Caliendo and his cast of characters, including John Madden, Donald Trump, Dr. Phil, Bill Clinton and George W. Bush, also make regular appearances on radio programs like “The Bob & Tom Show” and “The Howard Stern Show.”
Don’t think Caliendo’s life is all laughs though. Like most people who tell jokes for a living, he’s quick to point out that comedy is serious business.
“I graduated from college with a degree in broadcast journalism and didn’t want to work for real – so I’ve been working about ten times as hard doing this ever since,” he told Pollstar.
The comedian got his start in Chicago comedy clubs, where he quickly moved up the ranks thanks to his insistence on doing more than just mimicking celebrities.
“They liked me and they started working me right away,” he explained. “Usually it takes years to do that. I was doing the impressions and I had material to go with it, so it was something different.
“My bits, if you break them down without the voices, they still make sense. I never wanted to be a vaudevillian impressionist. My goal was to be like one of my idols when I was a kid, Jonathan Winters or Robin Williams when he was starting out and crazy and all over the place. I kind of combined those styles with the impressions to get what I do.”
A comedian working with Caliendo sent a videotape of his act to New Wave Entertainment’s Barry Katz, who knew right away he’d found a client to manage.
“Sometimes I watch tapes without the sound, because you can often tell if somebody’s special,” Katz told Pollstar. “I watched him with the sound turned off for about a minute and then I turned it on and I was blown away.
“I called up the number on the tape and he picked up the phone. I didn’t even say ‘Hello,’ I just said, ‘Who the fuck are you and where did you come from?’ because I was that blown away.”
Katz convinced Caliendo to work with him, flew him out to California and eventually got him a development deal with the WB network that resulted in a sketch show called “Hype.”
When the project – which the comedian admits “wasn’t a good show” – tanked, the head of Fox scooped him up and gave him a spot on “MADtv” without an audition.
His 2001-2006 run on the show, combined with as many live appearances as he could fit into his schedule, did a lot toward increasing his fame. But Caliendo said landing a regular spot on “Fox NFL Sunday,” where he often appears as Madden, is what vaulted him into the stratsophere.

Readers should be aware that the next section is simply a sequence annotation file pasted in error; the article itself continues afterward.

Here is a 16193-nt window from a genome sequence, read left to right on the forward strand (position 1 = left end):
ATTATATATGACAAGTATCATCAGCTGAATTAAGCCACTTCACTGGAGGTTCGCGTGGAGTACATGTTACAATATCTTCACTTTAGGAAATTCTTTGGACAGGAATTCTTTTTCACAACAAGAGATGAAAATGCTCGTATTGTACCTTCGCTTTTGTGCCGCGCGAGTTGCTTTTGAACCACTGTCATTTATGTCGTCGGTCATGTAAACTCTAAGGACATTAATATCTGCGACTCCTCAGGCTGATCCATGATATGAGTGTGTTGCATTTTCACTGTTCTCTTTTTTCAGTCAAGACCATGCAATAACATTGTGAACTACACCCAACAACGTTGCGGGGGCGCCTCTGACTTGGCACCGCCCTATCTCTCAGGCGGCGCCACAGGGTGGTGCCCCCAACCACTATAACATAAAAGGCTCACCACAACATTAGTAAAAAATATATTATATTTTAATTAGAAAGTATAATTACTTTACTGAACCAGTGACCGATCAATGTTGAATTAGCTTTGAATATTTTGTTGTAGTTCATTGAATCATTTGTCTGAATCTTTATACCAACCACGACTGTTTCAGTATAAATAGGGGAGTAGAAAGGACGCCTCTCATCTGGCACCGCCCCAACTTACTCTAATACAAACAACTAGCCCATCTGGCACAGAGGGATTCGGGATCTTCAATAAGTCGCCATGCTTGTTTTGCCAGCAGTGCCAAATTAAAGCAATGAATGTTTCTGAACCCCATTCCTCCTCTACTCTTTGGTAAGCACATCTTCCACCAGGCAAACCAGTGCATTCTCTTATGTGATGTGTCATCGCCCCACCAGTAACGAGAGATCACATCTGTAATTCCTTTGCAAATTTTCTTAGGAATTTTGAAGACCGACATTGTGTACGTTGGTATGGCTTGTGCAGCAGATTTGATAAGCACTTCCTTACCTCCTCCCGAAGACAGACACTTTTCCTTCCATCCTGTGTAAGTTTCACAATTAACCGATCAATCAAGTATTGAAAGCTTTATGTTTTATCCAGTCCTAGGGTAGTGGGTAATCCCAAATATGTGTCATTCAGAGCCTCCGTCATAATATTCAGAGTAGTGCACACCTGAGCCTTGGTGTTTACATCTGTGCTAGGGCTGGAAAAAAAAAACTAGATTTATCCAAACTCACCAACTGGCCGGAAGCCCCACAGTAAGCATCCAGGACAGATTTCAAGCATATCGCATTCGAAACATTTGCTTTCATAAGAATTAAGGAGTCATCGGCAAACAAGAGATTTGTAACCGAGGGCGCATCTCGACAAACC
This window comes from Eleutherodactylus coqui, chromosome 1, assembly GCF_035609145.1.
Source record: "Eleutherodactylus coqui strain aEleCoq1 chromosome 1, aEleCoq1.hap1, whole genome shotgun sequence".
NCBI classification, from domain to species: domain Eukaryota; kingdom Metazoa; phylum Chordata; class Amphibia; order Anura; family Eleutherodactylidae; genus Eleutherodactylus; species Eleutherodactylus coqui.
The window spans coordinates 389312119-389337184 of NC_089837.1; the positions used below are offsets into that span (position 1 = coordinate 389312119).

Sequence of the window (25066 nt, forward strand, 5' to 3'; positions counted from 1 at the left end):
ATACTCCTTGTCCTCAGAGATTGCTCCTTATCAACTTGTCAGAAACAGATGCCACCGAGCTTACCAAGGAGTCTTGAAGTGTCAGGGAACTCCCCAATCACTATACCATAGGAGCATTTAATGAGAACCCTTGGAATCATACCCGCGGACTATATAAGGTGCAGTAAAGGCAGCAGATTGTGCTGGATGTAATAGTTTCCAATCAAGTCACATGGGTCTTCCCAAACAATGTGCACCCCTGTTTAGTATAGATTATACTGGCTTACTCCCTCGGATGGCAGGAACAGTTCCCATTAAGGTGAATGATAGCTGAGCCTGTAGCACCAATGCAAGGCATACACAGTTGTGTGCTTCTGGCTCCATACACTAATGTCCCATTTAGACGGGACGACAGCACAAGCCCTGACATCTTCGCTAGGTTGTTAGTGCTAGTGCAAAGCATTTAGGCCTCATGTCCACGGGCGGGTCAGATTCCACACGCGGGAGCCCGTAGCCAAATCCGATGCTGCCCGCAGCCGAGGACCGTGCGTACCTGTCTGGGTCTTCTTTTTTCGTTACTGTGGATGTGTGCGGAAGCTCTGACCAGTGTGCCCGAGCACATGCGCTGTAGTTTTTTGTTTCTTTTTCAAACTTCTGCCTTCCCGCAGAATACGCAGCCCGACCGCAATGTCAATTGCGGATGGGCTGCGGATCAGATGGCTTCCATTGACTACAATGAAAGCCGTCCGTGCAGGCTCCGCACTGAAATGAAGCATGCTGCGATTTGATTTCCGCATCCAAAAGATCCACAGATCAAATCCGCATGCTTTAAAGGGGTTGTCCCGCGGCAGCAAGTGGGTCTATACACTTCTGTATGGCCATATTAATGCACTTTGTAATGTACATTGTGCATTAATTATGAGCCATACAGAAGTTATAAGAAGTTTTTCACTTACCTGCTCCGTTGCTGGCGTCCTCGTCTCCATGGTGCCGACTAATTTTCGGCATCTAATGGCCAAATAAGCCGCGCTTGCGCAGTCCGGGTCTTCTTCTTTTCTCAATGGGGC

CAA’s Matt Blake, who has booked the comedian for several years, agreed.
“His business really started kicking into gear when he got that,” Blake told Pollstar.
There is one person, though, who isn’t a fan of his appearances on the show.
“Madden won’t come near me,” Caliendo said.
He’s also never met the president, but he did get to do his impression of Dubya at the Congressional Correspondents’ Dinner, which had Vice President Dick Cheney “falling off his chair.”
Caliendo attributes part of his broad appeal with audiences to how he treats his subjects – with some respect.
“I don’t want to offend people. I walk the middle of the road and try not to make people mad. I don’t talk about policies. It’s all about a person’s mannerisms and silly things they say, not about attacking the person.
“But I will have two people come up to me after a show and the conservative will go, ‘Oh, you must really love the president,’ and then somebody from the far left will go, ‘You must hate him as much as I do!’ And I’m thinking, ‘Did you guys see the same show?’”
So does booking a client who takes on so many other projects make Blake’s job a nightmare? Actually, it’s just the opposite.
“It’s wonderful because with comedians, you don’t have to route stuff. You still do because you want to make his life as easy as possible, but with a plane you can put him all over the place. It’s not like a bus tour. And Frank loves to work, so it’s really just like a puzzle fitting the dates into all the TV appearances he makes.”
Caliendo’s future is a busy one, with live shows on the books through February and a new season of “Frank TV” coming this fall. Although he won’t rule out other projects, his goal is to make the most of his popularity while keeping his feet firmly planted.
“I’m just trying to do the best I can and provide for my family while this is working and I’m selling tickets. To me it seems more important to do that right now than to spend 10 days in Los Angeles not getting any work because they thought Jack Black would be better.
“I didn’t know I was going to be doing any of this 10 years ago, so I just gotta go with the flow and see what the next step is.” –